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Books > History > Dear India The Making of the Taj: Diary of Bir Singh, 1647
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Dear India The Making of the Taj: Diary of Bir Singh, 1647
Dear India The Making of the Taj: Diary of Bir Singh, 1647
Description
A dark night after Holi

Night has fallen over Mumtazabad, the sprawling settlement below the Taj Mahal, at one end of the great city of Arga. Here, in the kutcha quarter of Mumtazabad, which is home to artisans like me, the day's work is done. Men are home and the alleys are almost deserted. Within the hunts, aching limbs have laid themselves to rest and sleep is simply waiting to drift in. The very time of the day to start writing the story of my life as it unfolds from today.

My limbs ache too. And I am all by myself. I wish I had my parents, brothers and sisters with me at home, like other boys have. But I was the only child of my parents. I have vivid memories of my father, though. With him I spent most of my growing years. I am 12 and already feel like a grown up.

My father could read and write. His name was Budh Singh, and we are a family of marble cutters from Rajputana. My father was known for his skill in this art, he could breathe life into a block of stone. I remember him reading the Ramayana aloud in the morning and then getting on with his work, measuring the size of marble slabs. His writing was neat and his letters well formed, like black pearls on pale white paper. Indeed, my father was as proud of his scholarship as of his skill in stone cutting which ran in his blood. And both of these he hard tried to pass on to me. "Bira," he had called me as he lay dying… I have been Bir Singh to all. Only my father, when feeling Particularly close, called me Bira… I lowered my head to catch his words. "Bira," Said my father haltingly, " my chisels will help you earn a living all right. But you have a tough life ahead. You have to live up to the family name. I will not be here to see the Taj Mahal complete. But I do hope you will give your best to the work. What worries me even more is the lonely life ahead of you. For your sake, I wish I could live a little longer… Keep reading and learn to write well…. May you be a happy man…. A fine man when you grow up….

A sense of utter loneliness grips me when I think of my parents especially my father. If only he had lived some more. To beat this loneliness, I shall start talking to my diary.

Back of the Book

Diary of Bir Singh, a young boy who works on the construction site of Taj Mahal. He is an orphan taking on life all by himself. But he has been a witness to a glorious period in the Mughal rule in Agra and is watching Taj Mahal actually happen. Peep into his diary, let him speak to you…

Dear India The Making of the Taj: Diary of Bir Singh, 1647

Item Code:
IDI024
Cover:
Paperback
Edition:
2003
ISBN:
8176551821
Size:
5.4"X 8.4"
Pages:
71
Price:
$11.50   Shipping Free
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A dark night after Holi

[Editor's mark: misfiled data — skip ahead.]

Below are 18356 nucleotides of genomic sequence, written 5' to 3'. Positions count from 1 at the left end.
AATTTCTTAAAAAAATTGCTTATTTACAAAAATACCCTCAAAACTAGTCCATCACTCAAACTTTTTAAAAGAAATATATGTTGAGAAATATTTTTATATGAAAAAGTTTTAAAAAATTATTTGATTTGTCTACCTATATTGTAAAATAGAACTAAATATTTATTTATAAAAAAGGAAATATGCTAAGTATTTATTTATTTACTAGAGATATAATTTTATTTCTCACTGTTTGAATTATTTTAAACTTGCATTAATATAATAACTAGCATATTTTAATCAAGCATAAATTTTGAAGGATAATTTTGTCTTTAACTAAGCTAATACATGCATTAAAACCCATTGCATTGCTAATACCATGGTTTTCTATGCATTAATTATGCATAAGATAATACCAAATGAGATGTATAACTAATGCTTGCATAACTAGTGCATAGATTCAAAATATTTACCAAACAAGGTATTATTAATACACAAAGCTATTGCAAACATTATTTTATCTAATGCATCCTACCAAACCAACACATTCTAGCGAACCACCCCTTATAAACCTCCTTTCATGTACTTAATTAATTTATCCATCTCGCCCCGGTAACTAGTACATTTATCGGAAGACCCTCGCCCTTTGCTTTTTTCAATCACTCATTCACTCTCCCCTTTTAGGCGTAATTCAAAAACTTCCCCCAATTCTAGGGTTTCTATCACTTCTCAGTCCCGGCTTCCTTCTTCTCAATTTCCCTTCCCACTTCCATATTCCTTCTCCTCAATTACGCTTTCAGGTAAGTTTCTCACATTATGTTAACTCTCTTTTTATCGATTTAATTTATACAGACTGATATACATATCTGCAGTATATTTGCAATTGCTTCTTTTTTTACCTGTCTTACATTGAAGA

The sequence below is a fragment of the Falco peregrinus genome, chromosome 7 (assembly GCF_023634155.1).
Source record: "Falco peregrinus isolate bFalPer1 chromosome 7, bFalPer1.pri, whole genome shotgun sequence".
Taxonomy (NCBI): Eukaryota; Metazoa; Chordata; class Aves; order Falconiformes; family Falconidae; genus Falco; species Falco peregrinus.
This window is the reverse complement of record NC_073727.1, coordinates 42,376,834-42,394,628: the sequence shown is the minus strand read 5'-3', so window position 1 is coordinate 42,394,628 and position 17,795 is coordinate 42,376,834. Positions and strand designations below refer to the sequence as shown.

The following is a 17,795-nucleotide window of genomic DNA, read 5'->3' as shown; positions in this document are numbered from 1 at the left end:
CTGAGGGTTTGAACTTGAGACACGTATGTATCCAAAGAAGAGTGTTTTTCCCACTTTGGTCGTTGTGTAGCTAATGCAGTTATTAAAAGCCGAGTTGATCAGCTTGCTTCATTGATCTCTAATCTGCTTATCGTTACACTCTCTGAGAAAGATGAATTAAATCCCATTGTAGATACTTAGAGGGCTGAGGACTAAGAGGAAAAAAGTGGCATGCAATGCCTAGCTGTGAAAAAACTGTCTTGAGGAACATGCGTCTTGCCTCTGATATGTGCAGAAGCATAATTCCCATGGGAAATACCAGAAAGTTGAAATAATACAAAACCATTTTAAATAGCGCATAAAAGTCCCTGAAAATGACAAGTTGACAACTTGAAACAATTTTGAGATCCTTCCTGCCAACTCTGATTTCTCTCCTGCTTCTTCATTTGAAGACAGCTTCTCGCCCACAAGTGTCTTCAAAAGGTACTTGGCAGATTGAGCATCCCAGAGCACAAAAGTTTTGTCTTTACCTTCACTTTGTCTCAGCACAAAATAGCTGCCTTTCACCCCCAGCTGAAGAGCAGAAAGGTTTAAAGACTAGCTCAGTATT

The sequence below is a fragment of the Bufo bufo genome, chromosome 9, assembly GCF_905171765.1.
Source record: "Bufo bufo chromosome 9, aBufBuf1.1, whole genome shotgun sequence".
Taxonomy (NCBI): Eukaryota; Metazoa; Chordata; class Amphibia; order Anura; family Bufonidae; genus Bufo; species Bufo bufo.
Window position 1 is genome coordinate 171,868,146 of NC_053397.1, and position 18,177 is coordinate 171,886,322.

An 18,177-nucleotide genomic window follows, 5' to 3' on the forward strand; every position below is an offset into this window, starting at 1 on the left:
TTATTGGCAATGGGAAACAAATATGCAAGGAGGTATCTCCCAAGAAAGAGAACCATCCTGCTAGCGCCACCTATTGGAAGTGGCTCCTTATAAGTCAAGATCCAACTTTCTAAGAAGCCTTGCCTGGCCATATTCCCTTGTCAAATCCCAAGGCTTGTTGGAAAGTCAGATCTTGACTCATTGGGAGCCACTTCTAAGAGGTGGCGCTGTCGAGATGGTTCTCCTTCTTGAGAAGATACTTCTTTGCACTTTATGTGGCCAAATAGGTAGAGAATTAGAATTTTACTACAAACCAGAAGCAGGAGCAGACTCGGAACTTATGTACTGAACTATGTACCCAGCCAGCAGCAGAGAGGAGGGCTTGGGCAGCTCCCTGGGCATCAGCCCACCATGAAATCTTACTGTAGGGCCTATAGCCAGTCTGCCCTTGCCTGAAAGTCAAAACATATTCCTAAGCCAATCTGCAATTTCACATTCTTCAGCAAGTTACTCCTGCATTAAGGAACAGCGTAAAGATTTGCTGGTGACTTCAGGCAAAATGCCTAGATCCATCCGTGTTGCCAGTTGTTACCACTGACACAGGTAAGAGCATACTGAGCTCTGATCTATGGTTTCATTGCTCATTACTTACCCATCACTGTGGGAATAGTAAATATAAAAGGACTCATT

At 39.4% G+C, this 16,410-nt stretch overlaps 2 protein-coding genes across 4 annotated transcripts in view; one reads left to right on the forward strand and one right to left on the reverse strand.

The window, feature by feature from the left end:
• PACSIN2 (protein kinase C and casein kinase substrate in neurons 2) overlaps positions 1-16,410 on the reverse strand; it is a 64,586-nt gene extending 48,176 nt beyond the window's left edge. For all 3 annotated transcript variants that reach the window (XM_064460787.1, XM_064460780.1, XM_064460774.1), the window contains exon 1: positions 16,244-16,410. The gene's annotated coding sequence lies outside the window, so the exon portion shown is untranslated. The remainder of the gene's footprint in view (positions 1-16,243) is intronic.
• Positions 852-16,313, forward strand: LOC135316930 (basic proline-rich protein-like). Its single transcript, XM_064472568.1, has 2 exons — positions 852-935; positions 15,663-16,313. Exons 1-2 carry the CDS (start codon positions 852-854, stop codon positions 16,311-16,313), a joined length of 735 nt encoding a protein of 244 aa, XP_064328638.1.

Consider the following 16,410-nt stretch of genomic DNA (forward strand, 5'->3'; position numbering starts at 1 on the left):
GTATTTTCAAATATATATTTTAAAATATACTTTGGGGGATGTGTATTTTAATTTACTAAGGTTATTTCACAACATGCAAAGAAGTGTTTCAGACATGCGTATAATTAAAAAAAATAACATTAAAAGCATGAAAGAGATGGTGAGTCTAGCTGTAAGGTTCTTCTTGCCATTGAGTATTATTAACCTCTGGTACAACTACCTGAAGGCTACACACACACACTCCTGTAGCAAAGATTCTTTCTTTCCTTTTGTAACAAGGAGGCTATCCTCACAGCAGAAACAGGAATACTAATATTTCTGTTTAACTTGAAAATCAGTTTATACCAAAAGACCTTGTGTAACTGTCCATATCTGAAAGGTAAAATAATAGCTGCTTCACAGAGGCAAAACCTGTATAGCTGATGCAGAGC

Night has fallen over Mumtazabad, the sprawling settlement below the Taj Mahal, at one end of the great city of Arga. Here, in the kutcha quarter of Mumtazabad, which is home to artisans like me, the day's work is done. Men are home and the alleys are almost deserted. Within the hunts, aching limbs have laid themselves to rest and sleep is simply waiting to drift in. The very time of the day to start writing the story of my life as it unfolds from today.

My limbs ache too. And I am all by myself. I wish I had my parents, brothers and sisters with me at home, like other boys have. But I was the only child of my parents. I have vivid memories of my father, though. With him I spent most of my growing years. I am 12 and already feel like a grown up.

My father could read and write. His name was Budh Singh, and we are a family of marble cutters from Rajputana. My father was known for his skill in this art, he could breathe life into a block of stone. I remember him reading the Ramayana aloud in the morning and then getting on with his work, measuring the size of marble slabs. His writing was neat and his letters well formed, like black pearls on pale white paper. Indeed, my father was as proud of his scholarship as of his skill in stone cutting which ran in his blood. And both of these he hard tried to pass on to me. "Bira," he had called me as he lay dying… I have been Bir Singh to all. Only my father, when feeling Particularly close, called me Bira… I lowered my head to catch his words. "Bira," Said my father haltingly, " my chisels will help you earn a living all right. But you have a tough life ahead. You have to live up to the family name. I will not be here to see the Taj Mahal complete. But I do hope you will give your best to the work. What worries me even more is the lonely life ahead of you. For your sake, I wish I could live a little longer… Keep reading and learn to write well…. May you be a happy man…. A fine man when you grow up….

A sense of utter loneliness grips me when I think of my parents especially my father. If only he had lived some more. To beat this loneliness, I shall start talking to my diary.

Back of the Book

Diary of Bir Singh, a young boy who works on the construction site of Taj Mahal. He is an orphan taking on life all by himself. But he has been a witness to a glorious period in the Mughal rule in Agra and is watching Taj Mahal actually happen. Peep into his diary, let him speak to you…

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